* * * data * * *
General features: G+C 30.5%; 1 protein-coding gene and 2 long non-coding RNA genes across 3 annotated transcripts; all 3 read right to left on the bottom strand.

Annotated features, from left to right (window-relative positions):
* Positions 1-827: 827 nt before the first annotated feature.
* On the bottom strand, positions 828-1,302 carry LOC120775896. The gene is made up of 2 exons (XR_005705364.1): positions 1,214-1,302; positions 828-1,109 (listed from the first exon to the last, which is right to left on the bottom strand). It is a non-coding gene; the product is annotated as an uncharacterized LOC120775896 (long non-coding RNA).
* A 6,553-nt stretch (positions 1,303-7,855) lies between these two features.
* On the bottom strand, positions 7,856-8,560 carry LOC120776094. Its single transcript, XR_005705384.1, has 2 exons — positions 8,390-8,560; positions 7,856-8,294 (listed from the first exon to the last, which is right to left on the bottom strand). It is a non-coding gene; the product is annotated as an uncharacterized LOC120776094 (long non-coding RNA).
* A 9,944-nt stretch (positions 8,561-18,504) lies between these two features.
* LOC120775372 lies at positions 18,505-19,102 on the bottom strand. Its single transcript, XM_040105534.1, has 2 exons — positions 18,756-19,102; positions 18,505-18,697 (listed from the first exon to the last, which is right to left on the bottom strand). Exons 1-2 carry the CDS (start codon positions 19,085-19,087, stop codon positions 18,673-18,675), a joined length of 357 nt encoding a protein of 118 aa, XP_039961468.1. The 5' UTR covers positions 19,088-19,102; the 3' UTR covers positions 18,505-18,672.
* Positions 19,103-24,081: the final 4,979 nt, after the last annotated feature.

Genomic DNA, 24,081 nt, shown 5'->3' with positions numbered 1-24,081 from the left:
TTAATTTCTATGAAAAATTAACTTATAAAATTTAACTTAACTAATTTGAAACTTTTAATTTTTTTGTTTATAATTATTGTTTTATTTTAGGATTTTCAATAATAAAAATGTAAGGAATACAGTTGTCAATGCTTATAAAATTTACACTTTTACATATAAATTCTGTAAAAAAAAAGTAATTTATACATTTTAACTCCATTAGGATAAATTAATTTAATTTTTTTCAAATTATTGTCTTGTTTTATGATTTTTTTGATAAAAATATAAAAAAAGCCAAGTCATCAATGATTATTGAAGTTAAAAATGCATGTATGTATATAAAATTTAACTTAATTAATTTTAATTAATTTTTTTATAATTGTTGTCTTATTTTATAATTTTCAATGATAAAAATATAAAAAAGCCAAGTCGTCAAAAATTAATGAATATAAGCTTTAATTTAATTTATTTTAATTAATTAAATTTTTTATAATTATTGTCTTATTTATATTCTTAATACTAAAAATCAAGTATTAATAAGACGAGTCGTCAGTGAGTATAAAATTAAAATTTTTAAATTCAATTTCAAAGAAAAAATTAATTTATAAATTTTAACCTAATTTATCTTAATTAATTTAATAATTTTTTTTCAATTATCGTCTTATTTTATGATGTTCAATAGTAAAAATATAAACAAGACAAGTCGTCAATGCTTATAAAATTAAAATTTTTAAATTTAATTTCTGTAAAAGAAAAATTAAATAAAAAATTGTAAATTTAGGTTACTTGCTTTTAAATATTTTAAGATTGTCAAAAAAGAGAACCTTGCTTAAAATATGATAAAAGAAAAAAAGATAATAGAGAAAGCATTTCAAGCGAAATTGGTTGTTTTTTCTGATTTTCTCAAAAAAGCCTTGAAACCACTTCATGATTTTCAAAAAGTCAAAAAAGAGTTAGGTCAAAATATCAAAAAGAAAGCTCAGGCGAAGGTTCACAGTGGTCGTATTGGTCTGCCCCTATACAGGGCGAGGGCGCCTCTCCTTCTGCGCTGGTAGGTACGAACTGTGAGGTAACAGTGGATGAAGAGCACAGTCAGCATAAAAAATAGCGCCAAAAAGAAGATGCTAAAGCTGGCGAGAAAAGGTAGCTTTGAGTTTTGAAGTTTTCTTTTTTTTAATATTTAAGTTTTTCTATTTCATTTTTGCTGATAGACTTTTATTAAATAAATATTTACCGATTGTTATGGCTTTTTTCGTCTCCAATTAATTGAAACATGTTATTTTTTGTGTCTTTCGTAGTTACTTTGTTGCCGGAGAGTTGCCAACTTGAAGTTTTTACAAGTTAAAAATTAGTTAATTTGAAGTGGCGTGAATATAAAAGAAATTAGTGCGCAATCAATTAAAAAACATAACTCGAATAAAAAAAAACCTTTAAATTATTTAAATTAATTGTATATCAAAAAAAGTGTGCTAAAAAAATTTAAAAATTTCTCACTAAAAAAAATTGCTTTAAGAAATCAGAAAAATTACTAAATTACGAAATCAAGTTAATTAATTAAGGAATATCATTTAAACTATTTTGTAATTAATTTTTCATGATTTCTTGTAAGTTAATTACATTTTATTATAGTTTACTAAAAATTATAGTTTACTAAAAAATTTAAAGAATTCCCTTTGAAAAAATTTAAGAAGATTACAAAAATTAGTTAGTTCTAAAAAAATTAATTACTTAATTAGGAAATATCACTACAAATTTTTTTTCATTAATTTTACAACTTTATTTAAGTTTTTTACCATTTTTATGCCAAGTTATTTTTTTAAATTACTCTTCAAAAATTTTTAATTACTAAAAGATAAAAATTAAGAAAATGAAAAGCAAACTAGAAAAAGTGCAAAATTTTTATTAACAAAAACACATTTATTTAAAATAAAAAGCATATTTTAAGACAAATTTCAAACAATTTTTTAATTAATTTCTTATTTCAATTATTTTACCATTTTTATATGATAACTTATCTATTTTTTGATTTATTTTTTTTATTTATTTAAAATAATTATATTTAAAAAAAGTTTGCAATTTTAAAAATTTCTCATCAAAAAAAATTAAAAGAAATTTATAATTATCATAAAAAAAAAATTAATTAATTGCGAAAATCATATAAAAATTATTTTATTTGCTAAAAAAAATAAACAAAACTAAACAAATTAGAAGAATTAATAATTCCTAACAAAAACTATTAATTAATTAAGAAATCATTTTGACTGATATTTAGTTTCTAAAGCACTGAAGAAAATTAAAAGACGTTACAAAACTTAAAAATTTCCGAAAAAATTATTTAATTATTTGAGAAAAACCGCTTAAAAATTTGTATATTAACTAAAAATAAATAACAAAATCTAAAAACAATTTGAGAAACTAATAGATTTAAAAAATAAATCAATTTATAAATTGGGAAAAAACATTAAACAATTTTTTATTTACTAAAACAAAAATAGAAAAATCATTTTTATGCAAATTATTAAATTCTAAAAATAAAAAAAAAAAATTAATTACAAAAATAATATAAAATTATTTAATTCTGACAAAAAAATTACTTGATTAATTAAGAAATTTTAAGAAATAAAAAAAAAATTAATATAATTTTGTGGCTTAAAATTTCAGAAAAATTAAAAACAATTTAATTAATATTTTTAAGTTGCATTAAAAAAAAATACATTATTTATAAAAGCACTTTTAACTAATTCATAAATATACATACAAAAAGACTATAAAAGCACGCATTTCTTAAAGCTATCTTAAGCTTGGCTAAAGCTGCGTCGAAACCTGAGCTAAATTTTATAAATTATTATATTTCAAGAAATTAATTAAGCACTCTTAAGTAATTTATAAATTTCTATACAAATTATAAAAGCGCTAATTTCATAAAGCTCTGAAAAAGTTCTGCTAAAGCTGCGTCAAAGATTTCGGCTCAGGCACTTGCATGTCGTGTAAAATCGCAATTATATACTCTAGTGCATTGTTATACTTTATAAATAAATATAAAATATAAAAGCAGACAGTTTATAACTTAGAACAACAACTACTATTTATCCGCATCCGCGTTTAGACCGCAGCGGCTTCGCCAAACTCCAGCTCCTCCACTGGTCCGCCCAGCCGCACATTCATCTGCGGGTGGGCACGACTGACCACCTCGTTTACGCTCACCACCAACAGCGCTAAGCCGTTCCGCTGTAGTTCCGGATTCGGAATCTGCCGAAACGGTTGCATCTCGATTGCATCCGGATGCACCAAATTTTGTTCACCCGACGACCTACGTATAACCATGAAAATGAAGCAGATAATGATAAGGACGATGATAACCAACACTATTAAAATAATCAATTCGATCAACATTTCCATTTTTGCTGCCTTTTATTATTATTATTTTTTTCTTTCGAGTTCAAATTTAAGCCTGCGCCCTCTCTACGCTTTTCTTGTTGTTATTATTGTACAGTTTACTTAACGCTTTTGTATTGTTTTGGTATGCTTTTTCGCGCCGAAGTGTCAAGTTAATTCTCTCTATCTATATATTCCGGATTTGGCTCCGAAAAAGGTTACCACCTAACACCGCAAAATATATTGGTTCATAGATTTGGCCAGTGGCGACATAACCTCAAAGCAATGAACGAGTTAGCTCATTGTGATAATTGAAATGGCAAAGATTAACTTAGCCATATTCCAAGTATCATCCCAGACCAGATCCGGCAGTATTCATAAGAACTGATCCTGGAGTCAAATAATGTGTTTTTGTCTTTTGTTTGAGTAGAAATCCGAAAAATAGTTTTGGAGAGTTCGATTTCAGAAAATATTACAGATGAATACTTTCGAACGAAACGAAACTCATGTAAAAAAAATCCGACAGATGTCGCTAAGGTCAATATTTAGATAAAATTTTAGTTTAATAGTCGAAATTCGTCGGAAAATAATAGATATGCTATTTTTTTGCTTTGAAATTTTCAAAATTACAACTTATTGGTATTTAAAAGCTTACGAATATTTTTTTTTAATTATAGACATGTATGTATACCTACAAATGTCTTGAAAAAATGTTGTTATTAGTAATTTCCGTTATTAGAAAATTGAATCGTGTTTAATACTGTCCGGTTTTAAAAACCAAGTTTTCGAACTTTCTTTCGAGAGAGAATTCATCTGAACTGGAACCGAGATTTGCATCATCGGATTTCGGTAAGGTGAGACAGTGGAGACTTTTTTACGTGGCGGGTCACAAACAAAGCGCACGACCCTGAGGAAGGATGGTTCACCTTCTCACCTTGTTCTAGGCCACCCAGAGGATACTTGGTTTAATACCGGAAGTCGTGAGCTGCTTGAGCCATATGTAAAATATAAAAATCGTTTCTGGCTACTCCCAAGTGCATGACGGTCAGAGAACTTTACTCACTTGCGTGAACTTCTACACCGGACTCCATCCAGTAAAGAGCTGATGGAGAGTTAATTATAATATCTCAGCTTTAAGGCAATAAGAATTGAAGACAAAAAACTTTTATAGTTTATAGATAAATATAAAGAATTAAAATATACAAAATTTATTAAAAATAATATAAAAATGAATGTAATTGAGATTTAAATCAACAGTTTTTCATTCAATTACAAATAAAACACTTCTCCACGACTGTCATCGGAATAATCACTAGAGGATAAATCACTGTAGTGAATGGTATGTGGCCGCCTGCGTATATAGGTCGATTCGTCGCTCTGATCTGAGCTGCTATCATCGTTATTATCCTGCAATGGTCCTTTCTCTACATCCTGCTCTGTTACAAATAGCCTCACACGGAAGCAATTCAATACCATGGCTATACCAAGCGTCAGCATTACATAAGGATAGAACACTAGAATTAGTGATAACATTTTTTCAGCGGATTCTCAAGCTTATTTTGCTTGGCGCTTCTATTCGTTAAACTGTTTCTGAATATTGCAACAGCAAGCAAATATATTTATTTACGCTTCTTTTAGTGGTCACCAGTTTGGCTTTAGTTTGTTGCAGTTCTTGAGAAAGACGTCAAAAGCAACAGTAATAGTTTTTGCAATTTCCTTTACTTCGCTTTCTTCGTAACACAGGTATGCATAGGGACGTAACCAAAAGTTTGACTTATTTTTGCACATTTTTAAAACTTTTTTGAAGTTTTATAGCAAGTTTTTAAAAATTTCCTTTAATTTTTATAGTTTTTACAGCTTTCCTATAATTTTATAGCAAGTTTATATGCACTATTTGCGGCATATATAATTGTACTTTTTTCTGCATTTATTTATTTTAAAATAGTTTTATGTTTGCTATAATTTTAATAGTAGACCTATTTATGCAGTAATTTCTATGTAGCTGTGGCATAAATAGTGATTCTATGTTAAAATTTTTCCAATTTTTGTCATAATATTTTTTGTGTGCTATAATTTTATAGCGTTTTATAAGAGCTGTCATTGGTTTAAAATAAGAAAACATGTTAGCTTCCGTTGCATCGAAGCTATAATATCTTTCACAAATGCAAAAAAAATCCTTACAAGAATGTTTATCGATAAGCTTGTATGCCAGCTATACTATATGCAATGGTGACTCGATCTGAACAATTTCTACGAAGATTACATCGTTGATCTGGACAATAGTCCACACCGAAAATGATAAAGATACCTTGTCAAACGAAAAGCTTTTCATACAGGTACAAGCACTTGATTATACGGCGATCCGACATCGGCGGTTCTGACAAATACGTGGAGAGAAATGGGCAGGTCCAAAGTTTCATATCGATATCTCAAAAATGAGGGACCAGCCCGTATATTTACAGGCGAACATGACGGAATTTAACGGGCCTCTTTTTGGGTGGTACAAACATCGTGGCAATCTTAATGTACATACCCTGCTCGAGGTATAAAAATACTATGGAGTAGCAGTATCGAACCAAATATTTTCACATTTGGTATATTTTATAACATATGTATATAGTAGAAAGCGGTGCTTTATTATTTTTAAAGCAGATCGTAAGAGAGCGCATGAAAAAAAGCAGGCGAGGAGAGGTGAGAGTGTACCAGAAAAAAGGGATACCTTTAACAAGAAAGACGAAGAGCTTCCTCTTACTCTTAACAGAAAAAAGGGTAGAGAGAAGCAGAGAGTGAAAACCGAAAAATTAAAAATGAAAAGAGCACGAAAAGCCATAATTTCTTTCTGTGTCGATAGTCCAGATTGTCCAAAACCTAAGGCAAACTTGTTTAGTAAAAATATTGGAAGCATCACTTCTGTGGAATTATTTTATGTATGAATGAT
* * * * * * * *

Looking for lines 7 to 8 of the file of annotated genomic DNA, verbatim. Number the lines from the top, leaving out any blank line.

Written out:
* A 9,944-nt stretch (positions 8,561-18,504) lies between these two features.
* LOC120775372 lies at positions 18,505-19,102 on the bottom strand. Its single transcript, XM_040105534.1, has 2 exons — positions 18,756-19,102; positions 18,505-18,697 (listed from the first exon to the last, which is right to left on the bottom strand). Exons 1-2 carry the CDS (start codon positions 19,085-19,087, stop codon positions 18,673-18,675), a joined length of 357 nt encoding a protein of 118 aa, XP_039961468.1. The 5' UTR covers positions 19,088-19,102; the 3' UTR covers positions 18,505-18,672.